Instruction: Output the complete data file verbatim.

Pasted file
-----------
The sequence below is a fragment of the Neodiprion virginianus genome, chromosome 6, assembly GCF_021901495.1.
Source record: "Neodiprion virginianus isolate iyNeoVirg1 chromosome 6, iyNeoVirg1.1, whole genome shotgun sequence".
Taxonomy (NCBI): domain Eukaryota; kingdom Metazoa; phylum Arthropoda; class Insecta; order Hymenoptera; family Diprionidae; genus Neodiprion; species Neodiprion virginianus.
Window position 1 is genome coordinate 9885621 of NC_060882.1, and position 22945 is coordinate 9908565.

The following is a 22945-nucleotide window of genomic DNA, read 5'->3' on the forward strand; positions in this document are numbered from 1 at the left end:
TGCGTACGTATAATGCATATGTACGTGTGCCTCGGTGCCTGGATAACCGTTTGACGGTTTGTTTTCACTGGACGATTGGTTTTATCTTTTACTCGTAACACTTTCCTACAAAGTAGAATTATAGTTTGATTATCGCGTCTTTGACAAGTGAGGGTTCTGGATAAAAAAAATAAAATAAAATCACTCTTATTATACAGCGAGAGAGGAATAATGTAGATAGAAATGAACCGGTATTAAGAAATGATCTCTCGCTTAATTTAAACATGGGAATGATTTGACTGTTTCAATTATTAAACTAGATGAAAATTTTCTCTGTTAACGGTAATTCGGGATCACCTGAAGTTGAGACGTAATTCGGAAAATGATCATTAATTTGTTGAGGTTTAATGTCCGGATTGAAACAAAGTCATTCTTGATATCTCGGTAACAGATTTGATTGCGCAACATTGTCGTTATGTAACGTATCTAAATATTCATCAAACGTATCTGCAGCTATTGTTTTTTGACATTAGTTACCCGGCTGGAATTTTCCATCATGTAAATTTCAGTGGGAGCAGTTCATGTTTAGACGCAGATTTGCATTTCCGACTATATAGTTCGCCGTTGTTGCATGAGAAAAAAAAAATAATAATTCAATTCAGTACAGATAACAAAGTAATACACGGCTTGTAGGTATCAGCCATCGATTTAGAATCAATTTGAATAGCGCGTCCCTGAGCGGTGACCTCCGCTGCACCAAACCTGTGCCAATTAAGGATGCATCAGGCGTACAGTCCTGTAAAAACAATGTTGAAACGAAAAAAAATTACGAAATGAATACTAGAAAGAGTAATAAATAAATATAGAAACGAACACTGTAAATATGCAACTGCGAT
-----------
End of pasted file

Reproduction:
The sequence below is a fragment of the Neodiprion virginianus genome, chromosome 6, assembly GCF_021901495.1.
Source record: "Neodiprion virginianus isolate iyNeoVirg1 chromosome 6, iyNeoVirg1.1, whole genome shotgun sequence".
Taxonomy (NCBI): domain Eukaryota; kingdom Metazoa; phylum Arthropoda; class Insecta; order Hymenoptera; family Diprionidae; genus Neodiprion; species Neodiprion virginianus.
Window position 1 is genome coordinate 9885621 of NC_060882.1, and position 22945 is coordinate 9908565.

The following is a 22945-nucleotide window of genomic DNA, read 5'->3' on the forward strand; positions in this document are numbered from 1 at the left end:
TGCGTACGTATAATGCATATGTACGTGTGCCTCGGTGCCTGGATAACCGTTTGACGGTTTGTTTTCACTGGACGATTGGTTTTATCTTTTACTCGTAACACTTTCCTACAAAGTAGAATTATAGTTTGATTATCGCGTCTTTGACAAGTGAGGGTTCTGGATAAAAAAAATAAAATAAAATCACTCTTATTATACAGCGAGAGAGGAATAATGTAGATAGAAATGAACCGGTATTAAGAAATGATCTCTCGCTTAATTTAAACATGGGAATGATTTGACTGTTTCAATTATTAAACTAGATGAAAATTTTCTCTGTTAACGGTAATTCGGGATCACCTGAAGTTGAGACGTAATTCGGAAAATGATCATTAATTTGTTGAGGTTTAATGTCCGGATTGAAACAAAGTCATTCTTGATATCTCGGTAACAGATTTGATTGCGCAACATTGTCGTTATGTAACGTATCTAAATATTCATCAAACGTATCTGCAGCTATTGTTTTTTGACATTAGTTACCCGGCTGGAATTTTCCATCATGTAAATTTCAGTGGGAGCAGTTCATGTTTAGACGCAGATTTGCATTTCCGACTATATAGTTCGCCGTTGTTGCATGAGAAAAAAAAAATAATAATTCAATTCAGTACAGATAACAAAGTAATACACGGCTTGTAGGTATCAGCCATCGATTTAGAATCAATTTGAATAGCGCGTCCCTGAGCGGTGACCTCCGCTGCACCAAACCTGTGCCAATTAAGGATGCATCAGGCGTACAGTCCTGTAAAAACAATGTTGAAACGAAAAAAAATTACGAAATGAATACTAGAAAGAGTAATAAATAAATATAGAAACGAACACTGTAAATATGCAACTGCGAT